You had no sooner left my arms than you offered me the first of those winsome smiles, sly and a bit sad at once, reminding me of your father. You turned and offered the second as you passed beneath the immense gilded arch that framed the Madonna and Child, the little dog in your arms peering back at me as well, his wide eyes lingering longer than yours.
Your grandfather did not witness our farewell. Instead, again he stared up at his own lost son. For the first time that night, I was alone with him. And I cannot say why, but I felt between us a communion so powerful that I sobbed, as though we were the last two mourners standing at Juan's bier.
"The Orsini and the Vitelli are no longer in my employ." The Pope's voice was hollow. "Last month the condottieri met in a secret conclave at the fortress of La Magione and declared an armed rebellion against Duke Valentino, the Holy See, and our entire enterprise in the Romagna. Vitellozzo Vitelli has already attacked our garrisons in the same fortresses and towns I paid him so liberally to secure for me only months ago. Impicatti. The Orsini and Vitelli have betrayed their Heavenly Father no less than their Duke, their Pontiff, and the pledges they gave us."
"So the condottieri are no longer useful to you," I replied. "And now I am."
The Pope remained fixed on Juan's image.
"Five years, Your Holiness. That is how long you have husbanded your hatred, every day putting away a bit more, like wine in your cellar. But it will be a sour vintage if you believe I had anything to do with those men. Perhaps this unfortunate woman had a connection with the condottieri. Most likely she did." My sigh was weary. "But if I ever knew her, it was not because of some mutual association with the Orsini or the Vitelli."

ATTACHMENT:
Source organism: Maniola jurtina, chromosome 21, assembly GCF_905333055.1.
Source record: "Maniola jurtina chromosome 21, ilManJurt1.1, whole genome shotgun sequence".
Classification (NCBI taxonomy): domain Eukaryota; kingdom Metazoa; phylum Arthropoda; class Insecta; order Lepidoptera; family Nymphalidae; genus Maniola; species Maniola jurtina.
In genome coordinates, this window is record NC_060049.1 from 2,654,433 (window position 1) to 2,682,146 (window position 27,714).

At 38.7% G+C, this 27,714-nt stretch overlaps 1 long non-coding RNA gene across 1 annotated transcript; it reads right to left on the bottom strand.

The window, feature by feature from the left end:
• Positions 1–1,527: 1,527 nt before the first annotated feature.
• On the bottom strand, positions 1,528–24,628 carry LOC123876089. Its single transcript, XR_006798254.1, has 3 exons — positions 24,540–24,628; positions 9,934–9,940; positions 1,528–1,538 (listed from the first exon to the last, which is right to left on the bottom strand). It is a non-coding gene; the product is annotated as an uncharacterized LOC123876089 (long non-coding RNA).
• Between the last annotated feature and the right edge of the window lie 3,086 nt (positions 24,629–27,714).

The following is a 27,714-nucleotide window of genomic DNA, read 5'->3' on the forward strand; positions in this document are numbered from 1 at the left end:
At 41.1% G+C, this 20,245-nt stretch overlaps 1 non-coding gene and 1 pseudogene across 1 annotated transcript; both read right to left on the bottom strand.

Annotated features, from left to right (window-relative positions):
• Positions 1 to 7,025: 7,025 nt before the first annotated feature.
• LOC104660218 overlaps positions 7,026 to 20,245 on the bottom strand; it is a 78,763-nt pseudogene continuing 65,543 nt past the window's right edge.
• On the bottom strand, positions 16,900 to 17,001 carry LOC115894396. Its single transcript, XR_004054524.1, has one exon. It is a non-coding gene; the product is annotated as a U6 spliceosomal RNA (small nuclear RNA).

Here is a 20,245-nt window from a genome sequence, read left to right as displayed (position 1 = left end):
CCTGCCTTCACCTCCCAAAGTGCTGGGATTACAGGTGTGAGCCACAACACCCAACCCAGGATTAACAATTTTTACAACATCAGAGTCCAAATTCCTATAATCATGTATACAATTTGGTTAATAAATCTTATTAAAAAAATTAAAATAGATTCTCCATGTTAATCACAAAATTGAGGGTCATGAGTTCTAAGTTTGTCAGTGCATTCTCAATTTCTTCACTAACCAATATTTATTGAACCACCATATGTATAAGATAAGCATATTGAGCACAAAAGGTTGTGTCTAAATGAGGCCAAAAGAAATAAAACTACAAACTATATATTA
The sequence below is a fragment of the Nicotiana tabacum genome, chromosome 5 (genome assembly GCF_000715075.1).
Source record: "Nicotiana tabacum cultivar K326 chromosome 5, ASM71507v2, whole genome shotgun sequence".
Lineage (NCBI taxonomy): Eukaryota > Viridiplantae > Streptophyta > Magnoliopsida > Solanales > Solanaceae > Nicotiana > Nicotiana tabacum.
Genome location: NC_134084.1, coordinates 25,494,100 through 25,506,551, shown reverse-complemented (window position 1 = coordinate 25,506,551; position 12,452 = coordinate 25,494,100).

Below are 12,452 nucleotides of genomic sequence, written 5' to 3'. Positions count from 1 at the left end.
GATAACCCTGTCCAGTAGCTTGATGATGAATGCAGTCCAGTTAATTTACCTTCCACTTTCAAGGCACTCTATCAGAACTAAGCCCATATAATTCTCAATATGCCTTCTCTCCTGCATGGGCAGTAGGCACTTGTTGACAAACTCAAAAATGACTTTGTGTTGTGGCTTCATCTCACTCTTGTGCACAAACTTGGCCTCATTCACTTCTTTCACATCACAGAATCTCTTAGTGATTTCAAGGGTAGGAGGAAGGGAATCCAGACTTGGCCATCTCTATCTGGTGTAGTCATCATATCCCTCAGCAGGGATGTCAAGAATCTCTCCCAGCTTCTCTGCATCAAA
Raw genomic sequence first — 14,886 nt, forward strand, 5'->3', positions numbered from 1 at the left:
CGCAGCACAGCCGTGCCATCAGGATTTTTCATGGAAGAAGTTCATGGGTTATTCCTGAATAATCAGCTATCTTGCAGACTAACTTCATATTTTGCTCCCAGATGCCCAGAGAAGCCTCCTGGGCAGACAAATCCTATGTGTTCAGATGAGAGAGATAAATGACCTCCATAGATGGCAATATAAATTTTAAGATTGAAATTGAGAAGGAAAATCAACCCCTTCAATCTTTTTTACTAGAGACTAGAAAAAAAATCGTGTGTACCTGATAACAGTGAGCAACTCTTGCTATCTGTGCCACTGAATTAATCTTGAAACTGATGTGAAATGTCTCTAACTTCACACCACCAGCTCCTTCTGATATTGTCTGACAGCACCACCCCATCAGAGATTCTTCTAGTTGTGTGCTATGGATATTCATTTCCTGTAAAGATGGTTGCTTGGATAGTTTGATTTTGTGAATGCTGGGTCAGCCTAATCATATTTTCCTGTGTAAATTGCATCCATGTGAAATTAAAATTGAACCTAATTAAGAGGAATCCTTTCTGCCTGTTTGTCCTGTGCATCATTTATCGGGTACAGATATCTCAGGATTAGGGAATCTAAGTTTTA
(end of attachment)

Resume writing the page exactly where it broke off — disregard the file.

The Pope spun about, his eyes as glaring as black glass in the sun. Yet knowing your grandfather as well as I did, I observed a certain subtlety of his expression, from which I drew the faintest cause for hope. I had seen this same doubt twitch across his face when he raised the golden chalice full of Christ's blood on Easter morning in San Pietro; as often as he had sold God's forgiveness, His Holiness could not be certain he would ever receive it, at any price. He could taste the stink of Hell on his own tongue.
And in the same fashion, he was not entirely certain of my guilt. If I could connect the condottieri to a faceless woman who was murdered while carrying Juan's amulet in her charm bag, I might yet prove to him my innocence.
"Very well, your Holiness," I whispered. "We have an understanding. I will establish myself in Imola, and wait there for your instruction."
Excerpted from The Malice of Fortune by Michael Ennis. Copyright © 2012 by Michael Ennis. Excerpted by permission of Doubleday. All rights reserved. No part of this excerpt may be reproduced or reprinted without permission in writing from the publisher.
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